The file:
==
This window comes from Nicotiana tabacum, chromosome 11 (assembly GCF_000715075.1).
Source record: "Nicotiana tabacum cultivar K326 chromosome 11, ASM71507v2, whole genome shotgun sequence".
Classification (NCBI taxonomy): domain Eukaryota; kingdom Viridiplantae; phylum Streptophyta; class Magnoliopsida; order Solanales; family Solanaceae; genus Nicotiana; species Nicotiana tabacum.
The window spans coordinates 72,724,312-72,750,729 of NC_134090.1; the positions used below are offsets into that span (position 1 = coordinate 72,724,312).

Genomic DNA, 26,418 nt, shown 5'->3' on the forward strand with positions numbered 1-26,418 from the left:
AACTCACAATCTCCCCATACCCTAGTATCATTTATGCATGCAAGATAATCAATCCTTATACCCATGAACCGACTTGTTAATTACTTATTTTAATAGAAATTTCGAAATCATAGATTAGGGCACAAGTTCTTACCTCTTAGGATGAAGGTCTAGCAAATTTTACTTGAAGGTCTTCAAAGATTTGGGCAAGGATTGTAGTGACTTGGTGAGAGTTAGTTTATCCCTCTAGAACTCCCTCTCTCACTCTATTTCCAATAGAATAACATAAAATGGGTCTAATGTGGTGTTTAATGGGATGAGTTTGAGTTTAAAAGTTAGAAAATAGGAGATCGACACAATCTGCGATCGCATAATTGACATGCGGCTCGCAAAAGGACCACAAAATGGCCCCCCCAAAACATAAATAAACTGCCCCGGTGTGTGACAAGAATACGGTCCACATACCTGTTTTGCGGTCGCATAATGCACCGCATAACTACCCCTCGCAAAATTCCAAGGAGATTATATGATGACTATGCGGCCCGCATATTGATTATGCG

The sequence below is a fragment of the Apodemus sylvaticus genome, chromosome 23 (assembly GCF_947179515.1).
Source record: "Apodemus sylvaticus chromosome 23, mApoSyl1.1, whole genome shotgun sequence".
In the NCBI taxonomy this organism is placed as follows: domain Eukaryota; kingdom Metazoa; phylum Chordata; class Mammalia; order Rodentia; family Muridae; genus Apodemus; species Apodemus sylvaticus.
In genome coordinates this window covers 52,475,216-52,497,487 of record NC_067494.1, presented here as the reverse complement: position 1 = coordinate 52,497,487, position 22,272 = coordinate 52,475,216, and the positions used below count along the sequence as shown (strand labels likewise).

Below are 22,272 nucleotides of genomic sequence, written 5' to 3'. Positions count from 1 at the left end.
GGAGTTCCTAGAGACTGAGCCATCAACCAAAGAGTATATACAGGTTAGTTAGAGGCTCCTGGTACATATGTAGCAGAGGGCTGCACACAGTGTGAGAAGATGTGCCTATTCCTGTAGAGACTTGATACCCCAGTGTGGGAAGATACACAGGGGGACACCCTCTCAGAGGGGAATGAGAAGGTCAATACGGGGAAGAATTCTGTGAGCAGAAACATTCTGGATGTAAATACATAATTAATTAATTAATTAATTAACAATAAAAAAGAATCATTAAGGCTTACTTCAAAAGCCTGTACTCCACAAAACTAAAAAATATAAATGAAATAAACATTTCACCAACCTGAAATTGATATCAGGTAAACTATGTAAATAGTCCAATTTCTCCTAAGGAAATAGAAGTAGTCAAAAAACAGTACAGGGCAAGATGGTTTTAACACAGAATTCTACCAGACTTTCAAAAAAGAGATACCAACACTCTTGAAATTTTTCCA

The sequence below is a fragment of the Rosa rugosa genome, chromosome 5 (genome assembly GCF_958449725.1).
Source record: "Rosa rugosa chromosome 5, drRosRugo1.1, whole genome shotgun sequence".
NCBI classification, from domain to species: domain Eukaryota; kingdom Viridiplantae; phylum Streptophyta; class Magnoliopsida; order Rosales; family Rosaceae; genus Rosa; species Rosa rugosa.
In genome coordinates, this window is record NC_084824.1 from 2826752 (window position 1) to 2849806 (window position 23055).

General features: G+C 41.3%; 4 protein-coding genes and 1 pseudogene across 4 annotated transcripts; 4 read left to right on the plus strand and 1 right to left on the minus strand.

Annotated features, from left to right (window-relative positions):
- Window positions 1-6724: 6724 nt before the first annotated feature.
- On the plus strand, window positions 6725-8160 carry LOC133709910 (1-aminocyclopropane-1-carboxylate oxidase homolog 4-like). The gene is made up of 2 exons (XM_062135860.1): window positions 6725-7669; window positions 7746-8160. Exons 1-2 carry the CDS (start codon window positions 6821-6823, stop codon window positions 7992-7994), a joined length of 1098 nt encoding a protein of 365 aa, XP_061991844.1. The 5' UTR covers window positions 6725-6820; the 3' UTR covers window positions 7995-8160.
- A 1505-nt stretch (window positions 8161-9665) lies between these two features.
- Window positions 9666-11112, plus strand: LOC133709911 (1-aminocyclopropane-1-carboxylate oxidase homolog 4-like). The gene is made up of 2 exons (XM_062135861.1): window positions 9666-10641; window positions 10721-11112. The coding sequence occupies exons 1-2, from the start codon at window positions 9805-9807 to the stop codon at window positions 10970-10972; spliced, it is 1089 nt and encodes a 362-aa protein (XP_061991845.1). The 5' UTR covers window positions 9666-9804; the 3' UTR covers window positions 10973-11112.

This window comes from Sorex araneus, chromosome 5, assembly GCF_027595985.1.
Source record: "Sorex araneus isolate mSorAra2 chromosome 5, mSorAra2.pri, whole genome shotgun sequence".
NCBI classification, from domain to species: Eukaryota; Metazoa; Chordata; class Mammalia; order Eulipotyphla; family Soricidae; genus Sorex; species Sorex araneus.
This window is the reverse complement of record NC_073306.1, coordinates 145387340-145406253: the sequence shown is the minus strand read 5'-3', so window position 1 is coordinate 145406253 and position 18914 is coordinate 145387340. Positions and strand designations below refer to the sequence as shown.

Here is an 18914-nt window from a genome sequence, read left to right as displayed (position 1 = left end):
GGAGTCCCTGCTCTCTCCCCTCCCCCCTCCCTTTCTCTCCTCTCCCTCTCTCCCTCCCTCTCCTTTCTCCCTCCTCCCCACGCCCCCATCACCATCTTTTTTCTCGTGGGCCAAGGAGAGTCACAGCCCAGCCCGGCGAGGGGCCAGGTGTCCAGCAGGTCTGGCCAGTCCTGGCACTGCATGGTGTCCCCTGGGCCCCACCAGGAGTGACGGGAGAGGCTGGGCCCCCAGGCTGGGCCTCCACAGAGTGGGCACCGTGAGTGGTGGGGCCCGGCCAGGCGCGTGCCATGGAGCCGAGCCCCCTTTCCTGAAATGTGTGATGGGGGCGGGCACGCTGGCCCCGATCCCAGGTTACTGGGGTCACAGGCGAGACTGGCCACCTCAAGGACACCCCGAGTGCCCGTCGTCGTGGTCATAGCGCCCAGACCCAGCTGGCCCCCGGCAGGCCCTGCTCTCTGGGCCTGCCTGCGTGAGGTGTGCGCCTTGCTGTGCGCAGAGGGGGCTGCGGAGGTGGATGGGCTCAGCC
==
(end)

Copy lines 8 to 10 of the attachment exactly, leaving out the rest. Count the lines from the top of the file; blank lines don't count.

Source record: "Apodemus sylvaticus chromosome 23, mApoSyl1.1, whole genome shotgun sequence".
In the NCBI taxonomy this organism is placed as follows: domain Eukaryota; kingdom Metazoa; phylum Chordata; class Mammalia; order Rodentia; family Muridae; genus Apodemus; species Apodemus sylvaticus.
In genome coordinates this window covers 52,475,216-52,497,487 of record NC_067494.1, presented here as the reverse complement: position 1 = coordinate 52,497,487, position 22,272 = coordinate 52,475,216, and the positions used below count along the sequence as shown (strand labels likewise).